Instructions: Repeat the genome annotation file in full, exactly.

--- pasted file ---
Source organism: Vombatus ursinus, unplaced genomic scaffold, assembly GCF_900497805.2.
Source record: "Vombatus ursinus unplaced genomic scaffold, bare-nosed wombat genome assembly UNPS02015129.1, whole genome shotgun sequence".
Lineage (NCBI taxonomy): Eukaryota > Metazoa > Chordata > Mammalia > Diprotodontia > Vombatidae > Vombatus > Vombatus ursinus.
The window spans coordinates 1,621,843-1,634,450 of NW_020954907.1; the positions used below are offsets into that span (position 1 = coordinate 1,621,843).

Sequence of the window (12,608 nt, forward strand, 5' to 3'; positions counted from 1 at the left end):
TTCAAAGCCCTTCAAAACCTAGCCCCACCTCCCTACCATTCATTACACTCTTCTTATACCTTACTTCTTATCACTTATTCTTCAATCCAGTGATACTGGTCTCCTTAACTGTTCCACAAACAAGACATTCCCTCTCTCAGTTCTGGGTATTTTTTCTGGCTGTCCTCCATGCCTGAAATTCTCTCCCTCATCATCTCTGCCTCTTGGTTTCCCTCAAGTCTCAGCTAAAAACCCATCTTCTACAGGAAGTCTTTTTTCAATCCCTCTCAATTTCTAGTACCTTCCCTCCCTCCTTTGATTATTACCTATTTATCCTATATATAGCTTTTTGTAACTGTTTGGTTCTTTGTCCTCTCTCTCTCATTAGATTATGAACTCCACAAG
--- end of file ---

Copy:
Source organism: Vombatus ursinus, unplaced genomic scaffold, assembly GCF_900497805.2.
Source record: "Vombatus ursinus unplaced genomic scaffold, bare-nosed wombat genome assembly UNPS02015129.1, whole genome shotgun sequence".
Lineage (NCBI taxonomy): Eukaryota > Metazoa > Chordata > Mammalia > Diprotodontia > Vombatidae > Vombatus > Vombatus ursinus.
The window spans coordinates 1,621,843-1,634,450 of NW_020954907.1; the positions used below are offsets into that span (position 1 = coordinate 1,621,843).

Sequence of the window (12,608 nt, forward strand, 5' to 3'; positions counted from 1 at the left end):
TTCAAAGCCCTTCAAAACCTAGCCCCACCTCCCTACCATTCATTACACTCTTCTTATACCTTACTTCTTATCACTTATTCTTCAATCCAGTGATACTGGTCTCCTTAACTGTTCCACAAACAAGACATTCCCTCTCTCAGTTCTGGGTATTTTTTCTGGCTGTCCTCCATGCCTGAAATTCTCTCCCTCATCATCTCTGCCTCTTGGTTTCCCTCAAGTCTCAGCTAAAAACCCATCTTCTACAGGAAGTCTTTTTTCAATCCCTCTCAATTTCTAGTACCTTCCCTCCCTCCTTTGATTATTACCTATTTATCCTATATATAGCTTTTTGTAACTGTTTGGTTCTTTGTCCTCTCTCTCTCATTAGATTATGAACTCCACAAG